The Most Important Leadership Trait You Shun
Published: August 07, 2012
Imagine two lists: One contains the qualities that a business person should have, and another includes the attributes that most business people would say they wouldn't want to have. There's only one term I can think of that might top both lists: vulnerability.
Whether we're talking about leadership, teamwork or client service, there is no more powerful attribute than the ability to be genuinely honest about one's weaknesses, mistakes and needs for help. Nothing inspires trust in another human being like vulnerability -- there is just something immensely attractive and inspiring about humility and graciousness.
When a manager can admit that one of his employees has better skills in a given area than he does, or a team member acknowledges that she needs help from a peer, or a consultant admits that he doesn't know the answer to a client's problem, it sends a powerful message about their confidence and trustworthiness. It builds loyalty and commitment more than anything else. That's not to say that competence isn't important; it's just that without honesty and humility, it has limited potential.
And yet, few business people actively strive to grow in vulnerability, wanting instead to project strength and confidence to the people they lead, work with and serve. Ironically, they are limiting their potential for success. That's because it's not the smartest or most competent leaders, teammates and service providers that are the most successful ones. If that were the case, success would be much easier to predict than it is. In reality, the most successful people are those who achieve a required or minimum level of competence, and then enhance that with as much trust-inspiring vulnerability as they can.
For those who are skeptical about the power of vulnerability, it is helpful to apply the concept to matters of social and interpersonal effectiveness. We all know someone who is immensely talented or intelligent but who is too insecure to recognize and acknowledge his limitations. Being around that person is painful, and he ends up having a minimal impact on friends and family in spite of his considerable talents. If you could redesign that person for maximum happiness, success and impact in life, you'd gladly trade off much of his skills for a greater sense of vulnerability. Deep down inside, he would too.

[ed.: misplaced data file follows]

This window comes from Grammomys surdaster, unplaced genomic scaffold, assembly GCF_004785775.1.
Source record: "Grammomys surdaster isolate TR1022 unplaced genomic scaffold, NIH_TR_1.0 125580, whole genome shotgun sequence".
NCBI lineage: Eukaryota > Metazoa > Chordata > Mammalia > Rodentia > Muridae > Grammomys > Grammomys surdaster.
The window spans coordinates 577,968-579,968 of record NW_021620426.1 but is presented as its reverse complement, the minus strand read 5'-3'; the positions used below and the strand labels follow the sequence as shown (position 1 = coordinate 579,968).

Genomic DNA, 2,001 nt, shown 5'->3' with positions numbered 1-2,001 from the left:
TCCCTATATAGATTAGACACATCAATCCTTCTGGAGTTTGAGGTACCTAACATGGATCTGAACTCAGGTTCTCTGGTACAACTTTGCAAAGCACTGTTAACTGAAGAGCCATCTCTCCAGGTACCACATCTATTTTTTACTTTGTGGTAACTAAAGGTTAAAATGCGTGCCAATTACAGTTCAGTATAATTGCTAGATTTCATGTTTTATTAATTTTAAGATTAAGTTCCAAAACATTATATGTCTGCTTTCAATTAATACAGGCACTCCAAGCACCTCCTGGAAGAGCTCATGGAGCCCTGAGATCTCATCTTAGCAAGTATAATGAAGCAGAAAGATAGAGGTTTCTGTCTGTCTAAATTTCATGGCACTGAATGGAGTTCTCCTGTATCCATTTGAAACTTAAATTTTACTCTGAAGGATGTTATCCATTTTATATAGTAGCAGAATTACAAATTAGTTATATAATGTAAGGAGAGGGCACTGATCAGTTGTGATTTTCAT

In my career consulting to CEOs, I have never met a CEO who was too intellectually slow to be successful. Most executives have more than enough skill and intelligence to be wildly successful. What set the best ones apart is their ability to know their limitations, surround themselves with others who fill their gaps, and perhaps most important of all, freely and openly admit to others that they are aware of and comfortable with their shortcomings. These leaders attract and retain the best employees, and inspire them to be vulnerable too. As a result, they build companies that clients trust, stick with and enthusiastically recommend to others.
Today, we are reminded constantly of the power, and fear, of vulnerability. In business and politics we watch leader after leader defend themselves, deny responsibility for mistakes, and reject offers of assistance seemingly unaware that the long term impact of their defensiveness is a growing distrust among the very people whose support and loyalty they need.
Perhaps we'll see a renaissance in the appreciation for vulnerability one day, not the kind that is designed for press conferences and talk show interviews, but the genuine kind that is as painful as it is real. And if that renaissance doesn't happen, then the advantage for those who are willing to embrace vulnerability will be that much greater.
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